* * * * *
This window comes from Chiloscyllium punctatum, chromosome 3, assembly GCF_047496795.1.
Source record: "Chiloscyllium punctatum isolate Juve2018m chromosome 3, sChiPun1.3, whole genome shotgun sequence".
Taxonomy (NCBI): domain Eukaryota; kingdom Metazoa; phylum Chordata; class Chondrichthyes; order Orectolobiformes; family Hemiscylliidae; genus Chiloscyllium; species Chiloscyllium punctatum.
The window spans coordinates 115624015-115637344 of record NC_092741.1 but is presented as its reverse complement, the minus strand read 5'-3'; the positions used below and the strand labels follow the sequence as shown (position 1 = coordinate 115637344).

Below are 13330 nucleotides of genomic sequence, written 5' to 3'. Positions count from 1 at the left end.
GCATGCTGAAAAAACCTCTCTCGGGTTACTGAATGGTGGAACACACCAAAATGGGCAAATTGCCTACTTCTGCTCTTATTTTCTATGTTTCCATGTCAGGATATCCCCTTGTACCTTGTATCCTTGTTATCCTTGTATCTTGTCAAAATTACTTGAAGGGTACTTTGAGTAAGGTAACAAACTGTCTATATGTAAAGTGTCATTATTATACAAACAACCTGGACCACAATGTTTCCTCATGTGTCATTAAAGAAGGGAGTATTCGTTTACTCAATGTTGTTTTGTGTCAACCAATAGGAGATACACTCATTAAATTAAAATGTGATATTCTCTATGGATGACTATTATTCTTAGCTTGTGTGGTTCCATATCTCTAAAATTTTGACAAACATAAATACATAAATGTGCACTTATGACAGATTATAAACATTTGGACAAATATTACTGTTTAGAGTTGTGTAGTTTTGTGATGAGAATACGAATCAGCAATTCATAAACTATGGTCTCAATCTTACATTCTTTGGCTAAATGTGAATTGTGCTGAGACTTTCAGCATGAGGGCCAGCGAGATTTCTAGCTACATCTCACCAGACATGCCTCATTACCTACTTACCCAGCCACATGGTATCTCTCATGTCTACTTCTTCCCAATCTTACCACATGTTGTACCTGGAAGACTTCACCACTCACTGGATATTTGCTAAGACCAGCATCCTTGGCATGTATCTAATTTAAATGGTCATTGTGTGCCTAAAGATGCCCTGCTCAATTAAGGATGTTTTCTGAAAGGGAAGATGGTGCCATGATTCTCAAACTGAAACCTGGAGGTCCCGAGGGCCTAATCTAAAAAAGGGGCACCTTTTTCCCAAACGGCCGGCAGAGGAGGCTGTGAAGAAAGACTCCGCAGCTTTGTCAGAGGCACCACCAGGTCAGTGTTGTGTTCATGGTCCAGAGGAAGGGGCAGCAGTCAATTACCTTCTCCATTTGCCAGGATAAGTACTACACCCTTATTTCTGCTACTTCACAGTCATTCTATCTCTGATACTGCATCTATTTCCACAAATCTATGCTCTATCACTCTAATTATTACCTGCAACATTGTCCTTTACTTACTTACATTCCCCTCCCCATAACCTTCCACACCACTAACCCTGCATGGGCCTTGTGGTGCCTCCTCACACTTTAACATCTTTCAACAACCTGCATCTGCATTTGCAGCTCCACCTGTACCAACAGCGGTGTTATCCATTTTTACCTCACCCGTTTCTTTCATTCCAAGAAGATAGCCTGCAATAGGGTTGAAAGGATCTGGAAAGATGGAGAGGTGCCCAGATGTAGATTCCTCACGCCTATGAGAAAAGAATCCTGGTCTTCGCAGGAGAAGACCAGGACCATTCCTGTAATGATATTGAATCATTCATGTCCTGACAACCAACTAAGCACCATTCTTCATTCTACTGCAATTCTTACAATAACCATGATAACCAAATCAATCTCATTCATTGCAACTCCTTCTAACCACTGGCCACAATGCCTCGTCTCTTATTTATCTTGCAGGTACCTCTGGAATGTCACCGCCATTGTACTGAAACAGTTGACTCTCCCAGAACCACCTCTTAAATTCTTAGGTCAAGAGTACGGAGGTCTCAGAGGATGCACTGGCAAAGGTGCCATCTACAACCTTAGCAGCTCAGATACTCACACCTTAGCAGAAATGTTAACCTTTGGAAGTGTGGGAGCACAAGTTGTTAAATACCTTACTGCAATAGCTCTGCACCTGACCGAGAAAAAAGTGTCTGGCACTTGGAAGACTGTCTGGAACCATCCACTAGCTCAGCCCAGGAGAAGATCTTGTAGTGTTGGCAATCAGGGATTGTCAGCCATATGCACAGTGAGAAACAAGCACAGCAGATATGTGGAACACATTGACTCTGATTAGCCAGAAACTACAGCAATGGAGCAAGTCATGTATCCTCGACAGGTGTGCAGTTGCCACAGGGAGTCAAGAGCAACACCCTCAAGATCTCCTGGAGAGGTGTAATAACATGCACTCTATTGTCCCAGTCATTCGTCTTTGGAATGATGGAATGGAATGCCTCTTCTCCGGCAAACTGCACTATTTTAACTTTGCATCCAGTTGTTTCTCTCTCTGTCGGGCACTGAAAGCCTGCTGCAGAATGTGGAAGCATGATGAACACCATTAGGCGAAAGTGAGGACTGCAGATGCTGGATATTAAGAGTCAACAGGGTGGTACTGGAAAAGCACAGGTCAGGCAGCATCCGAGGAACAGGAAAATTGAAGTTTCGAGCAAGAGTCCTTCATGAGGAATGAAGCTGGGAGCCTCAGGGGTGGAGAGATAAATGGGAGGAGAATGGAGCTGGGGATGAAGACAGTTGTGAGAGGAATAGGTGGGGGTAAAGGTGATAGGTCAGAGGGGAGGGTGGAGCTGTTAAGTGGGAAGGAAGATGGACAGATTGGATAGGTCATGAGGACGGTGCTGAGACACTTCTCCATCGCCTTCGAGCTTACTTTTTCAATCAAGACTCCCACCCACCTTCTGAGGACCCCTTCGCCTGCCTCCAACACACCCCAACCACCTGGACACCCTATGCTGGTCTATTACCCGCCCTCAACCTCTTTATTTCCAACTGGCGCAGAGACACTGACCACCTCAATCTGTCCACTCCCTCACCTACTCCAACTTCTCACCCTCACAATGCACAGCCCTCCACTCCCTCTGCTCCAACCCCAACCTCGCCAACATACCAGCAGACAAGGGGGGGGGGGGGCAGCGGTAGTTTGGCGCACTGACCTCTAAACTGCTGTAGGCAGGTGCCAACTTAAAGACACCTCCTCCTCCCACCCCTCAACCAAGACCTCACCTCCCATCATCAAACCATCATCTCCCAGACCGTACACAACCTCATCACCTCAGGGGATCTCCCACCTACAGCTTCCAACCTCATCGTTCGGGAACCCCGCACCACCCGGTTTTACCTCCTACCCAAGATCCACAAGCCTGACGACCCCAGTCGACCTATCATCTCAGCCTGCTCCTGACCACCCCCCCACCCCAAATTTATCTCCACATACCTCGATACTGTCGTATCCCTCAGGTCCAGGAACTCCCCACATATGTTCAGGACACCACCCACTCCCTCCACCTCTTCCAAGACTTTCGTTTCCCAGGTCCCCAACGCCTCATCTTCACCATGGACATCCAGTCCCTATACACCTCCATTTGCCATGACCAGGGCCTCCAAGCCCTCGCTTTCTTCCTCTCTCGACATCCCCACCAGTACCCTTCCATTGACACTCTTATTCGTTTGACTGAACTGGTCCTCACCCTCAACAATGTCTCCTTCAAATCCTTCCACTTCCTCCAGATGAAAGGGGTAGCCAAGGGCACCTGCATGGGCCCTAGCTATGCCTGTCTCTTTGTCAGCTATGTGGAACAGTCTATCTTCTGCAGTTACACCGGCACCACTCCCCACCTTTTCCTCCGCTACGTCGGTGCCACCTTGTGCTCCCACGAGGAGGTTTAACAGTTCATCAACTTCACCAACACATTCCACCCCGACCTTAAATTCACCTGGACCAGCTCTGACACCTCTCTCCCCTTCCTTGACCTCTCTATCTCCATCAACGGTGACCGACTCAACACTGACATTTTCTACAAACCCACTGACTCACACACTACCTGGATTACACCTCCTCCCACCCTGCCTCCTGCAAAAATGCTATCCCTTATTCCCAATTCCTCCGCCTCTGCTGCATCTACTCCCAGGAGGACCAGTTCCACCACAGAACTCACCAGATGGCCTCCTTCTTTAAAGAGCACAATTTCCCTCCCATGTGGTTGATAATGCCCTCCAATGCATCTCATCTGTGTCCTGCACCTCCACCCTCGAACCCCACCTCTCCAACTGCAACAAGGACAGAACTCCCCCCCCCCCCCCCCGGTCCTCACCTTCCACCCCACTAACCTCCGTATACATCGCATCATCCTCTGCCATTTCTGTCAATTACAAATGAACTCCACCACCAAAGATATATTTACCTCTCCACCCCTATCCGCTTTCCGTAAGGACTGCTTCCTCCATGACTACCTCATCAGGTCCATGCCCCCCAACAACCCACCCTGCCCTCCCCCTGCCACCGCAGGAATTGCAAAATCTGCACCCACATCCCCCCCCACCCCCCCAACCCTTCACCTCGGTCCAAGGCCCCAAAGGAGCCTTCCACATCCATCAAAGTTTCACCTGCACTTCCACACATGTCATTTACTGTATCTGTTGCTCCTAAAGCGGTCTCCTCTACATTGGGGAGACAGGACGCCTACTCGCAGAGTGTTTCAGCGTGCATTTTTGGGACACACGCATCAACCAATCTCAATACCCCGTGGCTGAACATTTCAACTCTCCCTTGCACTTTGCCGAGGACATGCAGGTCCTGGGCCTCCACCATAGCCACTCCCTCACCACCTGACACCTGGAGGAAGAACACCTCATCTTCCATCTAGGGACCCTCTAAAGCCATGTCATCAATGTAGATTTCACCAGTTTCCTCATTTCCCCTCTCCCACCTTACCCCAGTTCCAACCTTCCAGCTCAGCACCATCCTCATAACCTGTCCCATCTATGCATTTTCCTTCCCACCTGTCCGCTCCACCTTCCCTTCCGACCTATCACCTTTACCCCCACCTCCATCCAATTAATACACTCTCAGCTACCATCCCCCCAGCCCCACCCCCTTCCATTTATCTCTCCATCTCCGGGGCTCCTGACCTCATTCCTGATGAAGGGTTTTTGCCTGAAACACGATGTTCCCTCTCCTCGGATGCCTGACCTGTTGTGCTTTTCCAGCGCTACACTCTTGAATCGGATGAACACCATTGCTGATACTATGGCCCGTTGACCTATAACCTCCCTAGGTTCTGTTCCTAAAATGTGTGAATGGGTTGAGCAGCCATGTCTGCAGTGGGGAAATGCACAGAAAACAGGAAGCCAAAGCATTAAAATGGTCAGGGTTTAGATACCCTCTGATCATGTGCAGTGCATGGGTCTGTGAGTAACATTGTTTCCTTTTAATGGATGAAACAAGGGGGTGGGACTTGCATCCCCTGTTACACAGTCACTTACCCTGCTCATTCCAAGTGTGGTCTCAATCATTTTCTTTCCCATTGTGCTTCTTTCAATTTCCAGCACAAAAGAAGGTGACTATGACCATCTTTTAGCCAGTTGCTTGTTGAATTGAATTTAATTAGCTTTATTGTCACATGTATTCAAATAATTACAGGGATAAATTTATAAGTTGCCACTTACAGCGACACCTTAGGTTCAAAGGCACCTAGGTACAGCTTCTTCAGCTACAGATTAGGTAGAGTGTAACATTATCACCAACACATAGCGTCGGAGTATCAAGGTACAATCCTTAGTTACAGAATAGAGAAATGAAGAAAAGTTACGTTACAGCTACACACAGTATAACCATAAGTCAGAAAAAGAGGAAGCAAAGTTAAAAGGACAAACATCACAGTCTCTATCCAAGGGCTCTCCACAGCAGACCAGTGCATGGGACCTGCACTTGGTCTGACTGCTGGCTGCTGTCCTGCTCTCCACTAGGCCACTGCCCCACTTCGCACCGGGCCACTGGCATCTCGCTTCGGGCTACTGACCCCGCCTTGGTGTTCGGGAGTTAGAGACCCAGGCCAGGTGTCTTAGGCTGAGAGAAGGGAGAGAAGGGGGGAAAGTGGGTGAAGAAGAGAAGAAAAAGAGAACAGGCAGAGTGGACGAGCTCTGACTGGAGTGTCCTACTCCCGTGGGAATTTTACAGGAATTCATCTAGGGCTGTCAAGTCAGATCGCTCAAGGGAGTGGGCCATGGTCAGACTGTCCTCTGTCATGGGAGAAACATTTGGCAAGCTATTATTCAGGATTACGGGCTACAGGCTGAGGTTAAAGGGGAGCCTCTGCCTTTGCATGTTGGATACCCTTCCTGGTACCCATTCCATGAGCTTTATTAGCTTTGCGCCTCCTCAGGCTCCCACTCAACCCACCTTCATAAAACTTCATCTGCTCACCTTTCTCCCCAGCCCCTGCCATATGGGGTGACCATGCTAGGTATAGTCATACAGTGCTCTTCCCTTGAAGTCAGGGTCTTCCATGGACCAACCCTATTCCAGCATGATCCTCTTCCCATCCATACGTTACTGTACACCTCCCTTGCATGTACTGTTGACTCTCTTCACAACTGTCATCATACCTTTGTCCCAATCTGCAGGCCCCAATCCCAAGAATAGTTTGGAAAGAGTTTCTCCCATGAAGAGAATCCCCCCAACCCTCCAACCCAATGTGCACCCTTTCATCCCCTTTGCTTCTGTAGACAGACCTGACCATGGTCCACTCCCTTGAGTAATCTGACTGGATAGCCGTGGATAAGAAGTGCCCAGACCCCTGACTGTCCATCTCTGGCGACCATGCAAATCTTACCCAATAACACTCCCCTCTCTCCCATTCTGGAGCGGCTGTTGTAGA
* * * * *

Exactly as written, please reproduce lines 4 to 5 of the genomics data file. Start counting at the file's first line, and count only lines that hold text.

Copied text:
The window spans coordinates 115624015-115637344 of record NC_092741.1 but is presented as its reverse complement, the minus strand read 5'-3'; the positions used below and the strand labels follow the sequence as shown (position 1 = coordinate 115637344).

Below are 13330 nucleotides of genomic sequence, written 5' to 3'. Positions count from 1 at the left end.